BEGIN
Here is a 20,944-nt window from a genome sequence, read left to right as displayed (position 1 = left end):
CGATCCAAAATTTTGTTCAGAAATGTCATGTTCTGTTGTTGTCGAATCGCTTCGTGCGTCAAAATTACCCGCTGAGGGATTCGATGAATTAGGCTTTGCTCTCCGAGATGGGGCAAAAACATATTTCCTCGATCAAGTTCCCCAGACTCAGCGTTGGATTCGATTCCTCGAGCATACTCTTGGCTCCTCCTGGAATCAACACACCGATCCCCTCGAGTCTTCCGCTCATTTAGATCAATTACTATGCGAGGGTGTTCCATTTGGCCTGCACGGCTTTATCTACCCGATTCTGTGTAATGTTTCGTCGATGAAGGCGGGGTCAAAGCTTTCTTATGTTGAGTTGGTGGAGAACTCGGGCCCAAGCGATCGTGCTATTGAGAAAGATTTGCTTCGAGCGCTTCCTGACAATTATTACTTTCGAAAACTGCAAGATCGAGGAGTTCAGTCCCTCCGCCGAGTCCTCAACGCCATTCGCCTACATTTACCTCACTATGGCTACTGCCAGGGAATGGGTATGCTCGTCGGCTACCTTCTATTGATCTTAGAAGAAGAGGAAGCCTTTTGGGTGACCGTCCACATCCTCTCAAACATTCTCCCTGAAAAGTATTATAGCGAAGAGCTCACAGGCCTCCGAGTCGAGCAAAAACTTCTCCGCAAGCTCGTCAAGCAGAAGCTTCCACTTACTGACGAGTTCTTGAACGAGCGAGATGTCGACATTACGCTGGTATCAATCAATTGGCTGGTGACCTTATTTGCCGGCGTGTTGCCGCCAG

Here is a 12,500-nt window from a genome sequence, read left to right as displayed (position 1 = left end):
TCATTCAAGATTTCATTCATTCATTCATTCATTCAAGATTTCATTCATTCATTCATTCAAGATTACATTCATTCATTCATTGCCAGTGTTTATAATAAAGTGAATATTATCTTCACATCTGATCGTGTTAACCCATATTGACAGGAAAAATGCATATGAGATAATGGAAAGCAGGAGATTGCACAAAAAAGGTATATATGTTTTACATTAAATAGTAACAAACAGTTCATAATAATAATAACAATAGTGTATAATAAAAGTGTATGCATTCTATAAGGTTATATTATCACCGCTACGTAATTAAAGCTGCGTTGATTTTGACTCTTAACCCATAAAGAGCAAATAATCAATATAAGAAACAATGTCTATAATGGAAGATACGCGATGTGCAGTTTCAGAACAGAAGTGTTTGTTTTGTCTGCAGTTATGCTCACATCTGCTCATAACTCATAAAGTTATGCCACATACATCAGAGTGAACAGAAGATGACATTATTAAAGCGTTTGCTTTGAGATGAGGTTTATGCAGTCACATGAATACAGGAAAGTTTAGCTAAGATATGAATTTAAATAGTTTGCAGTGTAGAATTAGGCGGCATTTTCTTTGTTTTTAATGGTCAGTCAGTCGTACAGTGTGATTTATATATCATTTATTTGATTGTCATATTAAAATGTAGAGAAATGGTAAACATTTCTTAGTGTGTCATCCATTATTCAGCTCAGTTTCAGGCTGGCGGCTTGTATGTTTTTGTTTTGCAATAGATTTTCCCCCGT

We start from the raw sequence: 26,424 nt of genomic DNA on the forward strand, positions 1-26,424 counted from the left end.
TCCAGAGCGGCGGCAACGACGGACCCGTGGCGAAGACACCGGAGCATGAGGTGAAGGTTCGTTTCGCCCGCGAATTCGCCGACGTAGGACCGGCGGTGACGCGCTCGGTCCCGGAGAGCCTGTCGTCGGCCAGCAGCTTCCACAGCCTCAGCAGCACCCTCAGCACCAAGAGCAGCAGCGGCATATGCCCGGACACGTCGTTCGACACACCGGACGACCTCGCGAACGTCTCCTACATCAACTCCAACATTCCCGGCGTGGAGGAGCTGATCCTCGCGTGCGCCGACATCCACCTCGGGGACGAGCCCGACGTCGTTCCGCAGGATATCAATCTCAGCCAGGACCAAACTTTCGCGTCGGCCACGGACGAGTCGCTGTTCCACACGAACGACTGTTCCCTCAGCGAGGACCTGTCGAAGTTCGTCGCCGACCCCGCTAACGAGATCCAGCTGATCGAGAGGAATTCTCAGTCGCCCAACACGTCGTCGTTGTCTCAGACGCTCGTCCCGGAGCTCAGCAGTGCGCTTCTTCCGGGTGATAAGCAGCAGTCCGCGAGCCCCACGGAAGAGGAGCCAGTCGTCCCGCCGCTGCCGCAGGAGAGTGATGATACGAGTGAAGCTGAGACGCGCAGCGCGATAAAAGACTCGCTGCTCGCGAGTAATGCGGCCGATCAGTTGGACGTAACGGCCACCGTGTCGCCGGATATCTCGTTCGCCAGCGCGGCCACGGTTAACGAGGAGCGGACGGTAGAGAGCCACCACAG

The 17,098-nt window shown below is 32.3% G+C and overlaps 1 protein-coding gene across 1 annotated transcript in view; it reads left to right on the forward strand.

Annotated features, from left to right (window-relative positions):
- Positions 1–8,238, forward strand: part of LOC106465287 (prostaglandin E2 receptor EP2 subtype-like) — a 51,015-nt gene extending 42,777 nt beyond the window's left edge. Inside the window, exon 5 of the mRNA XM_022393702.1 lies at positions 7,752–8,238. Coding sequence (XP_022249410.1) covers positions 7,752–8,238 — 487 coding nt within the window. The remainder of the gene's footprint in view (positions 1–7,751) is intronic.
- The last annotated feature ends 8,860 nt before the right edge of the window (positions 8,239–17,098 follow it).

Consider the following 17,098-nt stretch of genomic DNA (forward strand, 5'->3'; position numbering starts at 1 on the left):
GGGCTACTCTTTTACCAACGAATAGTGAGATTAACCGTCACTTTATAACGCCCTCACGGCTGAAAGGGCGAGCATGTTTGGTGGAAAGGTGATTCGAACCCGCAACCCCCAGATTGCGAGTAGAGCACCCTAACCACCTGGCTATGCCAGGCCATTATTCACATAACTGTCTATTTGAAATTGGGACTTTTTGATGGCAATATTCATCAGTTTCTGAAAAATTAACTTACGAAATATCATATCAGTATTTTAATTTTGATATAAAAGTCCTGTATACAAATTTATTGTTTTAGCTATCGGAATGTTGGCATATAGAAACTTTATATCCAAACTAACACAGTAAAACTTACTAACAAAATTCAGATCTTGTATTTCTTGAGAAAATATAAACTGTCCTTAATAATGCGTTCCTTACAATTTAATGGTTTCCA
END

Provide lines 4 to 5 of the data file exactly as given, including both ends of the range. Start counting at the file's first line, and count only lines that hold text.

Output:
TCATTCAAGATTTCATTCATTCATTCATTCATTCAAGATTTCATTCATTCATTCATTCAAGATTACATTCATTCATTCATTGCCAGTGTTTATAATAAAGTGAATATTATCTTCACATCTGATCGTGTTAACCCATATTGACAGGAAAAATGCATATGAGATAATGGAAAGCAGGAGATTGCACAAAAAAGGTATATATGTTTTACATTAAATAGTAACAAACAGTTCATAATAATAATAACAATAGTGTATAATAAAAGTGTATGCATTCTATAAGGTTATATTATCACCGCTACGTAATTAAAGCTGCGTTGATTTTGACTCTTAACCCATAAAGAGCAAATAATCAATATAAGAAACAATGTCTATAATGGAAGATACGCGATGTGCAGTTTCAGAACAGAAGTGTTTGTTTTGTCTGCAGTTATGCTCACATCTGCTCATAACTCATAAAGTTATGCCACATACATCAGAGTGAACAGAAGATGACATTATTAAAGCGTTTGCTTTGAGATGAGGTTTATGCAGTCACATGAATACAGGAAAGTTTAGCTAAGATATGAATTTAAATAGTTTGCAGTGTAGAATTAGGCGGCATTTTCTTTGTTTTTAATGGTCAGTCAGTCGTACAGTGTGATTTATATATCATTTATTTGATTGTCATATTAAAATGTAGAGAAATGGTAAACATTTCTTAGTGTGTCATCCATTATTCAGCTCAGTTTCAGGCTGGCGGCTTGTATGTTTTTGTTTTGCAATAGATTTTCCCCCGT

We start from the raw sequence: 26,424 nt of genomic DNA on the forward strand, positions 1-26,424 counted from the left end.